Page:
Enjoy and trust your eyes this is for real, ERic Pouhier
The Video is made from this series http://marsrovers.jpl.nasa.gov/gallery/all/spirit_m084.html On Mars, we have no choice, the empirical method shall prevail.
===END==

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Imager :: Sol 084 see somthing FLOWING from

windows media player 9
That's bloom of the CCD camera.

it and they cached images of a flowing

has the rover is a quite low power rov) they

martian boulder melted is let say a definitive

of rock ?
Count me!

MER team is fantastic, it's just great !

http://marsrovers.jpl.nasa.gov/gallery/all/2/m/085/2M133915298EFF2232P2979M2M1.HTML
Seriously thatanks for the movie though. Pretty cool demo of the camera bloom.
Joe
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On a sunny day (Fri, 02 Apr 2004 16:15:55 GMT) it happened "Joe Knapp"

Possible, but 'bloom' in a camera from a BLACK object I have never seen. And I have some 34 years experience with cameras, designed one too. If fact 'bloom' should not happen. There is also a bending to the right and acceleration of whatever it is then. It cannot be a shadow i think, because it is tapered, and then changing form too. And why only downwards :-), and very precisely too (change direction). JP
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Impossible please have a closer look :o) http://marsrovers.jpl.nasa.gov/gallery/all/spirit_m084.html http://tourlaville.nerim.net/Therockthatmelted.wmv (175 Ko) video for the windows media player 9
http://marsrovers.jpl.nasa.gov/gallery/press/spirit/20040401a/NewYork_Brushed-A087R1_br.jpg

I don't know what to say ! denial of service .... denial of service .... denial of service .... denial of service ....

http://tourlaville.nerim.net/Therockthatmelted.wmv Trust your eyes this is for real ! ERic
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On a sunny day (Fri, 2 Apr 2004 07:19:23 +0200) it happened "Eric Pouhier"
http://marsrovers.jpl.nasa.gov/gallery/press/spirit/20040401a/NewYork_Brushed-A087R1_br.jpg
MELTED on SOL

Good work, nice movie :-) Confirms my idea that some frozen water pools are there. Maybe some water went in capilary in the rocks too, and the froze.
JP
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I don't know, man. The microscopic imager pictures seem to be upside down, which you can see when you compare them to the shots showing the full rock. So did the melting ice flow up instead of down? I know that Mars is a strange place, but still, I think the laws of gravity still apply there.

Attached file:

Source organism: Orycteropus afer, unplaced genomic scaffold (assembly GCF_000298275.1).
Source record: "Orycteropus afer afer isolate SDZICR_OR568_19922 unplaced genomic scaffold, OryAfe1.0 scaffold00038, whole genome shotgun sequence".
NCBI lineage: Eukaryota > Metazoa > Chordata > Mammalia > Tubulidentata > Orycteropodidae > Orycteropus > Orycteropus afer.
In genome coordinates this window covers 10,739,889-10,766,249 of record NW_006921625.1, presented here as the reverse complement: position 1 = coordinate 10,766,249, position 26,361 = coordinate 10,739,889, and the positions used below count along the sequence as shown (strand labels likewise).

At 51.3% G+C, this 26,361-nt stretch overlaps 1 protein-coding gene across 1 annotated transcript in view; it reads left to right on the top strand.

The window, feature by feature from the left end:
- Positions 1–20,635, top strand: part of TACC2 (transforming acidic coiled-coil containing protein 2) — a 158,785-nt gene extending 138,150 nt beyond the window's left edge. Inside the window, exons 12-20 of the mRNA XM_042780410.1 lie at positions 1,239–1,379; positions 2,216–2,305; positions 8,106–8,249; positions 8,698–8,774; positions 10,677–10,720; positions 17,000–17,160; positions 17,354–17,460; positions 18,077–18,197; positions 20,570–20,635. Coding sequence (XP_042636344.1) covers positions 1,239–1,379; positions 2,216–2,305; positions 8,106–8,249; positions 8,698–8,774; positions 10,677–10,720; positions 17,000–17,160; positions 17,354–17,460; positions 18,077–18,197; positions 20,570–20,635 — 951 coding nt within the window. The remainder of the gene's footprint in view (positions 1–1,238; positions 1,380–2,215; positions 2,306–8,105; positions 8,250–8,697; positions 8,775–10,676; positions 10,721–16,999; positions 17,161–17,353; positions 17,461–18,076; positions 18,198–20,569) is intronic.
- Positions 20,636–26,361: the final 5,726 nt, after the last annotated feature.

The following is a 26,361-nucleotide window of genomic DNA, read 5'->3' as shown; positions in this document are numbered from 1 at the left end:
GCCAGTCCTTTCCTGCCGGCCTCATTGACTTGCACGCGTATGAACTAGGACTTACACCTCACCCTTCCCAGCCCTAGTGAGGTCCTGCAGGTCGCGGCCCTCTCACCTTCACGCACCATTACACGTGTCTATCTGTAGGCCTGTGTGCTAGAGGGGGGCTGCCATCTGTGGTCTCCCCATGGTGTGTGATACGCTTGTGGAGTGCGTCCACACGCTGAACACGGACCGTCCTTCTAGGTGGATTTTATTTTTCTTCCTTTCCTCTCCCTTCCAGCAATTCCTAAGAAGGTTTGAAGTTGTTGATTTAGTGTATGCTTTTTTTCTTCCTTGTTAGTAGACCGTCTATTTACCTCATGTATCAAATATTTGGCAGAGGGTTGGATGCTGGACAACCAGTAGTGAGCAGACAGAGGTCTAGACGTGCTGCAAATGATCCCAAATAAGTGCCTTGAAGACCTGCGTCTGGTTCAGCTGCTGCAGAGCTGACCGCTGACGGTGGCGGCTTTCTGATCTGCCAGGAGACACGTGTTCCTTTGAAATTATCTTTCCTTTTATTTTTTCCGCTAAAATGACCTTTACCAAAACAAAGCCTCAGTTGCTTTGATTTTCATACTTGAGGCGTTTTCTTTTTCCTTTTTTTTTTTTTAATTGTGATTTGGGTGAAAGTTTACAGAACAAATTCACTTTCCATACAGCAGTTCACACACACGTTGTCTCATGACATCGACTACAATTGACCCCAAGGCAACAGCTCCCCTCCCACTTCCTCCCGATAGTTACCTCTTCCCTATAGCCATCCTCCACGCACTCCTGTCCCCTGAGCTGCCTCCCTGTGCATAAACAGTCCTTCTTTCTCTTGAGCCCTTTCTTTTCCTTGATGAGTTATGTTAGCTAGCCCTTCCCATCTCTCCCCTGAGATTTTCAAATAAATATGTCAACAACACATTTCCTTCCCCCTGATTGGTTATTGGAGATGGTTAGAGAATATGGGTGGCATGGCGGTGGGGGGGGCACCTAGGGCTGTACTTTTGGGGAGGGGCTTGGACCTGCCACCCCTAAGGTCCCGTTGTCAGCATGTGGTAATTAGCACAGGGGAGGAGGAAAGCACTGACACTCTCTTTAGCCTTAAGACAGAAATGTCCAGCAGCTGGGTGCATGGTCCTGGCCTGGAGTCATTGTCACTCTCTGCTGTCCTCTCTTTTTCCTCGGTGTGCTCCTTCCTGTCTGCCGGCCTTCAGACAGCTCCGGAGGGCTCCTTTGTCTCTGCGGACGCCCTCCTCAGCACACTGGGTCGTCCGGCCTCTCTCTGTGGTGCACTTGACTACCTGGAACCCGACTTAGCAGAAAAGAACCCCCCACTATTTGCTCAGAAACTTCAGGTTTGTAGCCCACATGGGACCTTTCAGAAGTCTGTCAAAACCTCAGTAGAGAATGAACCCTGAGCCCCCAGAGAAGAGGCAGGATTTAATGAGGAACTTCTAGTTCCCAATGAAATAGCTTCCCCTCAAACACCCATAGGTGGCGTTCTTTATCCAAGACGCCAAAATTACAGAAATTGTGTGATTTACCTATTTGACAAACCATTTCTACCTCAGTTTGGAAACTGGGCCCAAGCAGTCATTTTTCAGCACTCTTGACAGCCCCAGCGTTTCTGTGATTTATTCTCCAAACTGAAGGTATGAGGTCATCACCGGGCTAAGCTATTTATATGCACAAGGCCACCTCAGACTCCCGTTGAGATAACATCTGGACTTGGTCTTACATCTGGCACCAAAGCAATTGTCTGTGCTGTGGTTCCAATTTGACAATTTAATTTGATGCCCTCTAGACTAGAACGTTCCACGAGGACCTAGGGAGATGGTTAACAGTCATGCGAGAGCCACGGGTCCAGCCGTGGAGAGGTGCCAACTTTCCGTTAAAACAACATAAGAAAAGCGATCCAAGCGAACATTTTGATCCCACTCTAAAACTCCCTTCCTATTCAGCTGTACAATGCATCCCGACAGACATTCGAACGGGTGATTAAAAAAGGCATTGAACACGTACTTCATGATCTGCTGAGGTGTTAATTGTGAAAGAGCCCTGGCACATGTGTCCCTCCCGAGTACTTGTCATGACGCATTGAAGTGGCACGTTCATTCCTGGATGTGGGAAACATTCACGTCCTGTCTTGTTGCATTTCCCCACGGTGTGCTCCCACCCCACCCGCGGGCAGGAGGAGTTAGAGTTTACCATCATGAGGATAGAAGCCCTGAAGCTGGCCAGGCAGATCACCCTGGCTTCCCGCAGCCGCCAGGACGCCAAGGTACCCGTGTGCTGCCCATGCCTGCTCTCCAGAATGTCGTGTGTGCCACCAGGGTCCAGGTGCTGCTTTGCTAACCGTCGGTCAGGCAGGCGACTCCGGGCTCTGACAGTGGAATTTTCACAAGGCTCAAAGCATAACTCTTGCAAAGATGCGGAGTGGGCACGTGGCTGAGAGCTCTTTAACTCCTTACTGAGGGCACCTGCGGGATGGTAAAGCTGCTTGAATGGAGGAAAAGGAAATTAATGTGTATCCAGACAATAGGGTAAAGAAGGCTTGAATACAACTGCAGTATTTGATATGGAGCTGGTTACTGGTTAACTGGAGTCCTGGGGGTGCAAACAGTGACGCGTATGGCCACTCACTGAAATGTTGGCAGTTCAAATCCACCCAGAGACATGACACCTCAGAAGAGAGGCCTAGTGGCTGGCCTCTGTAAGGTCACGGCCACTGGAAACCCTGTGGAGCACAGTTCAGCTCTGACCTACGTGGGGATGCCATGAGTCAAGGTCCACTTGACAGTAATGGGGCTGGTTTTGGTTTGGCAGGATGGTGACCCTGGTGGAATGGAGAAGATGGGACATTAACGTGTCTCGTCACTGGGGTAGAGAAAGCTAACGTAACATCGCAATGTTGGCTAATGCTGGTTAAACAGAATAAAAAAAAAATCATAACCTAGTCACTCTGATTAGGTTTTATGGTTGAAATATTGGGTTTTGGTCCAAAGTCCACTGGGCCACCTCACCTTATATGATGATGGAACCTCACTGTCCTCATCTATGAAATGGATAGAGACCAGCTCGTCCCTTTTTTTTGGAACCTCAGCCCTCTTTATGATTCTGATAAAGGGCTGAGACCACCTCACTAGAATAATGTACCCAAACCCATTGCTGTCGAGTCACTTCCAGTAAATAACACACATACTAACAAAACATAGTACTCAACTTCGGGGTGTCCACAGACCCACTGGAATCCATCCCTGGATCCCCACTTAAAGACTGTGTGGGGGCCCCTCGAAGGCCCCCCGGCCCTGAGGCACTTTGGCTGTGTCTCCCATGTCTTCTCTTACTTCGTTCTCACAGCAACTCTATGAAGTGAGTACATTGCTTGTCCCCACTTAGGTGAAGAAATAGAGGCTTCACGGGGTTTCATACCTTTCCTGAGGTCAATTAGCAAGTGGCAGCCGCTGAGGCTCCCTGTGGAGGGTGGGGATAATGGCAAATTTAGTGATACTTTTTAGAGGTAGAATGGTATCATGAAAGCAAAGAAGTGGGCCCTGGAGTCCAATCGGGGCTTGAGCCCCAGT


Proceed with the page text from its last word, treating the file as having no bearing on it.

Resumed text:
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The images are not up side down at all, I don't get your point !?! http://marsrovers.jpl.nasa.gov/gallery/all/spirit_m084.html http://tourlaville.nerim.net/Therockthatmelted.wmv (175 Ko) video for the windows media player 9
http://marsrovers.jpl.nasa.gov/gallery/press/spirit/20040401a/NewYork_Brushed-A087R1_br.jpg
Trust your eyes this is for real ! ERic

The images are not up side down at all, I don't get your point !?! http://marsrovers.jpl.nasa.gov/gallery/all/spirit_m084.html http://tourlaville.nerim.net/Therockthatmelted.wmv (175 Ko) video for the windows media player 9
http://marsrovers.jpl.nasa.gov/gallery/press/spirit/20040401a/NewYork_Brushed-A087R1_br.jpg
Trust your eyes this is for real ! ERic
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OK,
Here's the picture of the "melted" mark taken with the microscopic imager:
http://marsrovers.jpl.nasa.gov/gallery/all/2/m/085/2M133916471EFF2232P2967M1M1.HTML
Note that the larger part of the melted area is at the top, with the narrower fork at the bottom. Certainly looks it could have been melted at the top and the liquid ran down from there. This also coincides with what is seen in your video.
Now, here is a full picture of the rock:
http://marsrovers.jpl.nasa.gov/gallery/all/2/p/086/2P134001287EFF2238P2599L5M1.HTML
Notice which way the mark is pointed? Yup, with the larger part at the bottom, and the thinner part at the top. Exactly the opposite of the microscopic imager picture, which means that the microscopic imager picture is upside down. So did the melted water run up rather than down?

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http://marsrovers.jpl.nasa.gov/gallery/press/spirit/20040401a/NewYork_Brushed-A087R1_br.jpg
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Your are correct, but as the Microscopicimager (MI) is mounted on the rov arm, and depending on the arm position and on the tool used just before the MI, the image orientation can change by 180 or 90CW or 90CCW. Now I get your point, but is there a clue about the sol 84 series ? http://marsrovers.jpl.nasa.gov/gallery/all/spirit_m084.html And what is your understanding of what we see on the video ? http://tourlaville.nerim.net/Therockthatmelted.wmv ??
Best, ERic

http://marsrovers.jpl.nasa.gov/gallery/press/spirit/20040401a/NewYork_Brushed-A087R1_br.jpg
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No, I don't know what those pictures are. As somebody else mentioned, the "melting" effect might be due to image bloom. As to what the light source is, or what the pictures are, or why they were taken in the first place, I have no idea.

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http://marsrovers.jpl.nasa.gov/gallery/press/spirit/20040401a/NewYork_Brushed-A087R1_br.jpg
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http://marsrovers.jpl.nasa.gov/gallery/all/2/m/085/2M133916471EFF2232P2967M1M1.HTML
Actually, I read somewhere on the Rover site that the "melted" area you're referring to is simply a bit of the crust/rind of the rock that that RAT didn't grind away.
See:
http://marsrovers.jpl.nasa.gov/gallery/press/spirit/20040330a.html
"Because Mazatzal's surface was not even, the left half of the rock was penetrated more deeply than the right. As can be seen in this image, the right, darker portion of the rock is still covered by the rind material."
I have no idea what the melting effect we saw from the animation was.
Simeon